To call “The Book of Moon”a ‘coming-of-age’ story is to be both accurate and woefully incomplete. George Crowder’s deftly-written chronicle of the Landing family, narrated from the teenage-perspective of its youngest member, Moon (yes, that’s Moon Landing), has all of the hallmarks that one expects to find in a good coming-of-age tale: a young man coming to an ever-broader and more richly meaningful understanding of himself, his family and the world as life throws him one curveball after another. In Crowder’s capable hands, we follow young Moon from one revelatory trial and tribulation to the next, watching him wrestle with his own self-concept within the greater context of his parents’ divorce, his older brother’s almost preternatural athleticism, his mother’s sudden and discomfiting sexual regression, the diversity of his friendships, and his own entirely natural wariness and attraction to the mystery of girls. But Crowder’s contribution to this latest and best addition to the genre is that he is telling a coming-of-age story in multiple dimensions. Young Moon aside, almost everyone in this book, including the adults, is coming of age in his or her own way. Each of the Landings is in motion and responding to the new and shifting family dynamic in ways that have cascading consequences for everyone else. This makes for an extraordinarily fun and unpredictable read. It is Crowder’s facility with the larger questions – the ones hanging in the cosmic backdrop against which all of this personal evolution (and devolution) is set – that makes this novel really shine. These are the same philosophical and religious conundrums of humanity against which we are ALL coming of age, all the time, and Crowder uses them brilliantly to frame young Moon’s more intimate and personal development.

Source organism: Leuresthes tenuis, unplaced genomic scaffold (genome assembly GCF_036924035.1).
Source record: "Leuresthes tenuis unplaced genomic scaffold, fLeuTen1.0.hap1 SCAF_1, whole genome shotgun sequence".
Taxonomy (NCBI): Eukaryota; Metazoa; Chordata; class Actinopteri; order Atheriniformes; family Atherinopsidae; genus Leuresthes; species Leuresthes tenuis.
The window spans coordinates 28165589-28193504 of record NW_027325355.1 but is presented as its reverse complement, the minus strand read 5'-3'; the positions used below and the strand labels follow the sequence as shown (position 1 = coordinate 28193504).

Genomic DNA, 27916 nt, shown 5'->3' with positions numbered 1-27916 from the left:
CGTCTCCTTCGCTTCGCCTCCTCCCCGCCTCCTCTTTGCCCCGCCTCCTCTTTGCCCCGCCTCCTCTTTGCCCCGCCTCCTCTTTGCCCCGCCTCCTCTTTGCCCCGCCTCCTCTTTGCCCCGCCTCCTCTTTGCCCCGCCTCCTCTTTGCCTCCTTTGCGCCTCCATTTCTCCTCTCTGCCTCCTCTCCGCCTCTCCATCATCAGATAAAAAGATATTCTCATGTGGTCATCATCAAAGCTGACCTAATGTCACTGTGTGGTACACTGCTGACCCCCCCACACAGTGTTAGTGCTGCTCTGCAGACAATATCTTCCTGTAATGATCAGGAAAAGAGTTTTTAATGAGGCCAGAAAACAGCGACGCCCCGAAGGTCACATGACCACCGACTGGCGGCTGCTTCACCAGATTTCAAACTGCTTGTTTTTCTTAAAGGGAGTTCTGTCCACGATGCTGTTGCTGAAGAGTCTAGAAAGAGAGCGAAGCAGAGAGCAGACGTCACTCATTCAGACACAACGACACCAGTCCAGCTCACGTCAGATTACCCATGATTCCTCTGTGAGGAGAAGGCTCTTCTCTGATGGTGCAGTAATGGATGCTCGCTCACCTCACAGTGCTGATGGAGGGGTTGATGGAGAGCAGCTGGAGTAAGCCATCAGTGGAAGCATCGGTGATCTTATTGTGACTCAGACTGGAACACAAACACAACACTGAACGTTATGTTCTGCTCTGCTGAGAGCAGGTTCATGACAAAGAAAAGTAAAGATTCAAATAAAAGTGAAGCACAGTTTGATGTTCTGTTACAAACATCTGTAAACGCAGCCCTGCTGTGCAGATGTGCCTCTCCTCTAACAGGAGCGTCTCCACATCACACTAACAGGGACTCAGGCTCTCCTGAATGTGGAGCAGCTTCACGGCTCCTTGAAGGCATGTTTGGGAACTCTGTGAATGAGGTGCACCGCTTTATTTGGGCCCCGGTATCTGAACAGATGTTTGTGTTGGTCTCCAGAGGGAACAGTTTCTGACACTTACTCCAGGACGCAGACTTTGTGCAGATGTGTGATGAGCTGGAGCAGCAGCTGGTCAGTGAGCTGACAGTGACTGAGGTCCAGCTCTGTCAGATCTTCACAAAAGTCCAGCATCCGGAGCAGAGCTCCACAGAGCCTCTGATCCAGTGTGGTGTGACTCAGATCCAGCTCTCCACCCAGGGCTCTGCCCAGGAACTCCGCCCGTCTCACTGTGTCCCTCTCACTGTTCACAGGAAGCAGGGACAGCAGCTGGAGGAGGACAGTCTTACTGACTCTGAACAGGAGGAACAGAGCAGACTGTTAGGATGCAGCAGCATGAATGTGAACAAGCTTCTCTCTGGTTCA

This book is disarmingly funny. Crowder’s writing is simple and precise and his message is both provocative and highly resonant. Even the coming-of-age conventions we have all seen and heard so many times before – a child’s take on marital turmoil, parental awkwardness in the netherworld of adolescence, the alien vastness of unexplored sexuality – have here been reimagined back to something that is fresh and novel. Take, for example, this almost obligatory coming-of-age theme: ‘be true to yourself and don’t let others bully you into being ashamed of who you are’. How many times have we seen authors and film makers check that box in roughly the same way? But Crowder manages to capture the point originally and succinctly in the casual, off-the-cuff advice Moon’s alcoholic father gives to his oldest son, Moss: “Son, this is a tough lesson, but it’s time for you to learn it. What other people think of you is none of your business.” That’s original. That’s going to stick; for Moss, for Moon and for me.
I would be remiss to end this review without a nod of appreciation for the quality of the audible version of this book. I divide my reading diet fairly equally between paper, electrons and sound waves and have been an Audible consumer for decades. I have listened to narrations that were truly sublime, truly awful and everything in between. In “The Book of Moon”, the narration of all characters, both genders, all ages and ethnicities by narrator Robert Fass was spot on. I can and do highly recommend “The Book of Moon” in any format.